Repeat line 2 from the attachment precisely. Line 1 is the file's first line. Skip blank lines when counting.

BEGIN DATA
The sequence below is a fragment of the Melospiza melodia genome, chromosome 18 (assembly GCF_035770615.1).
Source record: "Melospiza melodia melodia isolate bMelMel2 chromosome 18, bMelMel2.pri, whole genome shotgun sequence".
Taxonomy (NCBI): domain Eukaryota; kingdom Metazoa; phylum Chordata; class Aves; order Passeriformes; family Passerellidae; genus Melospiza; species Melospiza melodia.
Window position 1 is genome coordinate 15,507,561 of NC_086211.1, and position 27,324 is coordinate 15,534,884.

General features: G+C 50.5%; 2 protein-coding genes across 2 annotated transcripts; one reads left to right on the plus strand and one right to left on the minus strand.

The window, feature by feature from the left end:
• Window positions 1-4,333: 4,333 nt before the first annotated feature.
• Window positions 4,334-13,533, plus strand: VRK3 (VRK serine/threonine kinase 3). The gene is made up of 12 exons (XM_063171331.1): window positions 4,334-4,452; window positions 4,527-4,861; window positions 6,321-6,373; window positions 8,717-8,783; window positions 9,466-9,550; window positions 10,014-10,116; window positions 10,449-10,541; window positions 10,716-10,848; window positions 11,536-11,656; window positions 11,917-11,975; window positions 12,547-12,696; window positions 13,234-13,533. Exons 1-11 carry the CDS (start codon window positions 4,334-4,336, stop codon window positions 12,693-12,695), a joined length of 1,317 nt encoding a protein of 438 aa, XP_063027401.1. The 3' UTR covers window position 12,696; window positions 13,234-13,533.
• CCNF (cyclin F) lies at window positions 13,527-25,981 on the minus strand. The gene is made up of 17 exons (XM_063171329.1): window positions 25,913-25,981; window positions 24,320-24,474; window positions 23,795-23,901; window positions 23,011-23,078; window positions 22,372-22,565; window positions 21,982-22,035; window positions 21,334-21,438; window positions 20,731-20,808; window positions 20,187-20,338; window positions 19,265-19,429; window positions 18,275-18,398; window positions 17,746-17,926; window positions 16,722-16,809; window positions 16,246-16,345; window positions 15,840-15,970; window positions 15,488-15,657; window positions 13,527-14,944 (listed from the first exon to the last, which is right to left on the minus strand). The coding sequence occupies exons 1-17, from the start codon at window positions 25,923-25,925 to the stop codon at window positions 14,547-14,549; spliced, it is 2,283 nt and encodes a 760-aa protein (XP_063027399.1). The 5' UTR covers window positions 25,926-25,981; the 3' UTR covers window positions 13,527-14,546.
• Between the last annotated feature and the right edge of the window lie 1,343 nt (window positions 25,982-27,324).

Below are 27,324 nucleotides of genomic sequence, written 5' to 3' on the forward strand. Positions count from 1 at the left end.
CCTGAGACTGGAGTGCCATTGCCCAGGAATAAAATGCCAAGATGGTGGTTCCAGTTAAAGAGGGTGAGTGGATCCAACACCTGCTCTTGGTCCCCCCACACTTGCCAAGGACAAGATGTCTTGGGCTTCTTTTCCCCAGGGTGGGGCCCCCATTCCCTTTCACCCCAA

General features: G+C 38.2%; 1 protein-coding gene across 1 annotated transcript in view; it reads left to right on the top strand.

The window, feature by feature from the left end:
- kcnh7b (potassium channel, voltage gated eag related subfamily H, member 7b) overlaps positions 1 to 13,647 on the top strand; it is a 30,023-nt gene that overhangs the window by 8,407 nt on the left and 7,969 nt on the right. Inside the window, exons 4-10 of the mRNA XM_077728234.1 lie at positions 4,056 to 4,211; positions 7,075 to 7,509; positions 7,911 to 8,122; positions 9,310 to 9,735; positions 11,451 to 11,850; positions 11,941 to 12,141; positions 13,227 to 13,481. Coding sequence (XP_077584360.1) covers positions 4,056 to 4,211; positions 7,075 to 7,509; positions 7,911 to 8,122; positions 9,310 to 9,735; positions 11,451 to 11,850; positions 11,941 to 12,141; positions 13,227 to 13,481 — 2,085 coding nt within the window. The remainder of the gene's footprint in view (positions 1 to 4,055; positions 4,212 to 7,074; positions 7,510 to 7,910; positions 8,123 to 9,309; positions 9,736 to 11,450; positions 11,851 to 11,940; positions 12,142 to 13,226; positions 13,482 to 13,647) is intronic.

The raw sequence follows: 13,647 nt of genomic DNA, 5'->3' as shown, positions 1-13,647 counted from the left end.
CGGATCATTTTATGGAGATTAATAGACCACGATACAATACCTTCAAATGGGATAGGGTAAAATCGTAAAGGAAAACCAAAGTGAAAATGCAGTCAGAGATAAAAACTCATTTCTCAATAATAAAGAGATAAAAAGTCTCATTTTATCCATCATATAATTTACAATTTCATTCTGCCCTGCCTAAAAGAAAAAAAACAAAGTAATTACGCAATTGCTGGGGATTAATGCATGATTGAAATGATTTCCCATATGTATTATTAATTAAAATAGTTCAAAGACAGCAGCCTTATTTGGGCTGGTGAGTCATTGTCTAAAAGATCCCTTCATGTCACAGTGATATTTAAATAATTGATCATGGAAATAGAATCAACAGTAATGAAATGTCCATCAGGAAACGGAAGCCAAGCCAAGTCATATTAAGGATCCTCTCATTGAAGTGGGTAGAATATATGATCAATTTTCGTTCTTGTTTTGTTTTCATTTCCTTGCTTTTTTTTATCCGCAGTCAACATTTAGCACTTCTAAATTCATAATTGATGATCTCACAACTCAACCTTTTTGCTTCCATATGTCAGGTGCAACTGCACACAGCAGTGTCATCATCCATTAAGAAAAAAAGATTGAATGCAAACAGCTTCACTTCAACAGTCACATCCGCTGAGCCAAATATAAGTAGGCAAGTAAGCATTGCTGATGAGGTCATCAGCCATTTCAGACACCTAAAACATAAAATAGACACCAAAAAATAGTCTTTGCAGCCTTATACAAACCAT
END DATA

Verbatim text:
Source record: "Melospiza melodia melodia isolate bMelMel2 chromosome 18, bMelMel2.pri, whole genome shotgun sequence".